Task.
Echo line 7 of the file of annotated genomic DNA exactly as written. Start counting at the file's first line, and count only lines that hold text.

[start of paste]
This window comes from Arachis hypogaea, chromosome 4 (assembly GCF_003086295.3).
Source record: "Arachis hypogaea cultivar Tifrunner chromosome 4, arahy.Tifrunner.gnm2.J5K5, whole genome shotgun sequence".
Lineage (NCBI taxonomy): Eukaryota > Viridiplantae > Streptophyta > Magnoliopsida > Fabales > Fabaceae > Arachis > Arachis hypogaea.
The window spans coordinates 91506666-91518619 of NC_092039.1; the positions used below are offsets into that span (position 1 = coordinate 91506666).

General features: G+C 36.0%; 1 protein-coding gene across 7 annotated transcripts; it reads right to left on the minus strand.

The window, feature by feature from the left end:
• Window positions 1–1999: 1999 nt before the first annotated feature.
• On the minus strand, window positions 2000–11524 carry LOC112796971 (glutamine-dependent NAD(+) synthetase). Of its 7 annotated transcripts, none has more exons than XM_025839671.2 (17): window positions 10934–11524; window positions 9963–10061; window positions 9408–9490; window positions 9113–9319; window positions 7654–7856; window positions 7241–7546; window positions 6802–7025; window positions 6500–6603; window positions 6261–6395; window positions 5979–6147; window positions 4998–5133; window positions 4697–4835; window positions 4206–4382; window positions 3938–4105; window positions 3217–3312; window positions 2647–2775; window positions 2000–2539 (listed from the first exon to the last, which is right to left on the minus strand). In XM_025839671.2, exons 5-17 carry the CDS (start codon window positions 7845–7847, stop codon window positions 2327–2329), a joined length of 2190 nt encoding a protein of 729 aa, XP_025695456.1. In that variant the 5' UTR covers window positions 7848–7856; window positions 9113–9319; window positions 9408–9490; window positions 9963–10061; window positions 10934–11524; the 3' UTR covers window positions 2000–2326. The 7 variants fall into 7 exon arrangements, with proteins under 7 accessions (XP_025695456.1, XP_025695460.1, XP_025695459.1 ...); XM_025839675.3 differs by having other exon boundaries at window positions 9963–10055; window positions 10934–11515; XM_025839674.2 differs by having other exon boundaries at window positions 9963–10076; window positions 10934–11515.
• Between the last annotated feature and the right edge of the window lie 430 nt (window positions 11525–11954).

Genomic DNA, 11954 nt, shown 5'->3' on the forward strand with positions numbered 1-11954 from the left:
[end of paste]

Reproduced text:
• Window positions 1–1999: 1999 nt before the first annotated feature.